Despite commanding essentially universal scientific consensus, climate change remains a divisive and poorly understood topic in the United States. Familiarity with this subject is not just for climate scientists. The impact of climate change on human morbidity and mortality may be considerable; thus, physicians also should be knowledgeable in this realm. Climate change science can seem opaque and inferential, creating fertile ground for political polemics and undoubtedly contributing to confusion among the ...

Contemporary global perspectives of medical students on research during undergraduate medical education: a systematic literature review.

The need for increased expertise in evidence-based medicine and concerns about the decreasing numbers of physician-scientists have underscored the need for promoting and encouraging research in medical education. The critical shortage of physician-scientists has assumed a dimension demanding a coordinated global response. This systematic review examined the perceptions of medical students regarding research during undergraduate medical school from a global perspective.

Researchers' attitudes to the 3Rs-An upturned hierarchy?

Animal use in biomedical research is generally justified by its potential benefits to the health of humans, or other animals, or the environment. However, ethical acceptability also requires scientists to limit harm to animals in their research. Training in laboratory animal science (LAS) helps scientists to do this by promoting best practice and the 3Rs. This study evaluated scientists' awareness and application of the 3Rs, and their approach to other ethical issues in animal research. It was based on an o...

Sex bias in preclinical research and an exploration of how to change the status quo.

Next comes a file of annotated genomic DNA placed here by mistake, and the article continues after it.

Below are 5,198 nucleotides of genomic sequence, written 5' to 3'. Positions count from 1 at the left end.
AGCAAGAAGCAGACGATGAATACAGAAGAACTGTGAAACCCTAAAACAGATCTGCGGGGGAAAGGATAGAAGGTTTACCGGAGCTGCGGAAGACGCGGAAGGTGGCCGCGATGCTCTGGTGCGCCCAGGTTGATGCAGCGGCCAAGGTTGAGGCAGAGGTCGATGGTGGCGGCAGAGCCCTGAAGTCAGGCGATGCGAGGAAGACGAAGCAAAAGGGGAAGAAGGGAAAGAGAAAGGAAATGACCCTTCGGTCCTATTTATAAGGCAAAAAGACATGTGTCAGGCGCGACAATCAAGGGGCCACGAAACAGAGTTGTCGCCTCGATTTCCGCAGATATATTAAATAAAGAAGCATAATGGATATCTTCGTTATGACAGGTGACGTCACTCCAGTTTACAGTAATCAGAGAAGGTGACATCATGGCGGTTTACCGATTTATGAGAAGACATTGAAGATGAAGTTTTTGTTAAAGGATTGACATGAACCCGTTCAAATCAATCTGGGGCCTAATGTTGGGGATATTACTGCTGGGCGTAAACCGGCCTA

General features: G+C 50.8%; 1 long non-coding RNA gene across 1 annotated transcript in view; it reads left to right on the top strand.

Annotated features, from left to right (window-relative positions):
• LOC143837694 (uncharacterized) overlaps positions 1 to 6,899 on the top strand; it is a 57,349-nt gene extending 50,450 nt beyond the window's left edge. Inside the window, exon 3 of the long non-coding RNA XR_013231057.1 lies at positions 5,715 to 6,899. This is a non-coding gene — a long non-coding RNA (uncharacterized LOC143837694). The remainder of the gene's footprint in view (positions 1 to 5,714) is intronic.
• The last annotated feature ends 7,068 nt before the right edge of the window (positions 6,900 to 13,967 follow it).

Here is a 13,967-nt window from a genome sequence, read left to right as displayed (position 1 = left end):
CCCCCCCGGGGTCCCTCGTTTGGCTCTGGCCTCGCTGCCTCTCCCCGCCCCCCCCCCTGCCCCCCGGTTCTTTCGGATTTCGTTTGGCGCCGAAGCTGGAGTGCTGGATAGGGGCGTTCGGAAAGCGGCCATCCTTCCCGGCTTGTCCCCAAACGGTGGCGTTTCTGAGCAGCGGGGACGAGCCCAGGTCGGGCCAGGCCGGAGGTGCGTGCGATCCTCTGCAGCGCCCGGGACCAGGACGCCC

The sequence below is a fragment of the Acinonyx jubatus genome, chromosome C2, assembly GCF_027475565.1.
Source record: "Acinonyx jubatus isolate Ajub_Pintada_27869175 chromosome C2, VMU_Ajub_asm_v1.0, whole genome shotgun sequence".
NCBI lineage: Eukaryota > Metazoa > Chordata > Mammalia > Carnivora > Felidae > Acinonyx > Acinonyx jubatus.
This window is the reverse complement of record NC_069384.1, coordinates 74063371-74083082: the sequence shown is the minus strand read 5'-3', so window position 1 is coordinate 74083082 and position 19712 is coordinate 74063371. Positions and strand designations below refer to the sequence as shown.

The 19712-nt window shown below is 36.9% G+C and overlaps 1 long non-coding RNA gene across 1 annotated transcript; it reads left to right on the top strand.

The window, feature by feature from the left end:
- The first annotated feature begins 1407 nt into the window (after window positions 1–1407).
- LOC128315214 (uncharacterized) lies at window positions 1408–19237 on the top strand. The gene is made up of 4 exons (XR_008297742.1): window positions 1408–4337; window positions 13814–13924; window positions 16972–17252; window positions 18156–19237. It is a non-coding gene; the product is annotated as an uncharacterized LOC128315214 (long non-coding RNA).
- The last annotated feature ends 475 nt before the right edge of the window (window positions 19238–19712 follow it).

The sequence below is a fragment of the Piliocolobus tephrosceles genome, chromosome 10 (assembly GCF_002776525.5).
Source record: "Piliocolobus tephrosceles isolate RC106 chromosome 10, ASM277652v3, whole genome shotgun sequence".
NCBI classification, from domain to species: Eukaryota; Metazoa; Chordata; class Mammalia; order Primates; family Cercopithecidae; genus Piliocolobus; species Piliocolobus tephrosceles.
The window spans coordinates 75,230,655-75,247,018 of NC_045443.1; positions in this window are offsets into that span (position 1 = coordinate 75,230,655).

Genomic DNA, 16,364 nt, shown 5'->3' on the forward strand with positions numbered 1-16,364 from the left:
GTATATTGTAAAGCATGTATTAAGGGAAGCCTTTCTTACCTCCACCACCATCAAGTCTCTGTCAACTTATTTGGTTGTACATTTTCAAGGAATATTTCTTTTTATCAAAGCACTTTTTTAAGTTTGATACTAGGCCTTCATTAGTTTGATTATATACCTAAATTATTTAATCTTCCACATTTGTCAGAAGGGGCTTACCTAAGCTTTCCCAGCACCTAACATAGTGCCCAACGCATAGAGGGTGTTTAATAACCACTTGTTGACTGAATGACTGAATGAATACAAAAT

There has been a revolution within clinical trials to include females in the research pipeline. However, there has been limited change in the preclinical arena; yet the research here lays the ground work for the subsequent clinical trials. Sex bias has been highlighted as one of the contributing factors to the poor translation and replicability issues undermining preclinical research. There have been multiple calls for action and the funders of biomedical research are actively pushing the inclusion of sex a...

Ultra-rapid near universal TB drug regimen identified via parabolic response surface platform cures mice of both conventional and high susceptibility.

As current treatment of tuberculosis is burdensomely long, provoking non-adherence and drug resistance, effective short-course treatments are needed. Using the output-driven parabolic response surface (PRS) platform, we have identified drug regimens that treat tuberculosis more rapidly in mice than the current Standard Regimen used in humans. We show that PRS Regimen III, comprising clofazimine, SQ109, bedaquiline and pyrazinamide, rapidly sterilizes the lung both in conventionally studied BALB/c mice and i...

Hypercholesterolemia induces T cell expansion in humanized immune mice.

Emerging data suggest that hypercholesterolemia has stimulatory effects on adaptive immunity and that these effects can promote atherosclerosis and perhaps other inflammatory diseases. However, research in this area has relied primarily on inbred strains of mice whose adaptive immune system can differ substantially from that of humans. Moreover, the genetically induced hypercholesterolemia in these models typically results in plasma cholesterol levels that are much higher than those in most humans. To overc...

The clinician-scientist track: an approach addressing Australia's need for a pathway to train its future clinical academic workforce.

Clinician-scientist training represents the epitome of preparation for biomedical scientific discovery. The significance of, and need for, clinician-scientists is universally recognised as essential to progress medical research across what is regarded as the 'translational gap'. Despite a rich history of cutting-edge biomedical research, Australia has no infrastructure or career pathway for training clinician-scientists.

Reduced type III neuregulin 1 expression does not modulate the behavioural sensitivity of mice to acute Δ-tetrahydrocannabinol (D-THC).

Mice with a mutation in the transmembrane domain of the schizophrenia risk gene, neuregulin 1 (Nrg1 TM HET), are more susceptible to the neuro-behavioural effects of Δ-tetrahydrocannabinol (D-THC), the principal psychoactive component in cannabis. However, NRG1 is transcriptionally complex with over 30 different isoforms, most of which carry a transmembrane domain, raising the question which NRG1 isoform(s) may contribute to this phenotype. Type III NRG1/Nrg1 is the most brain abundant isoform and brain st...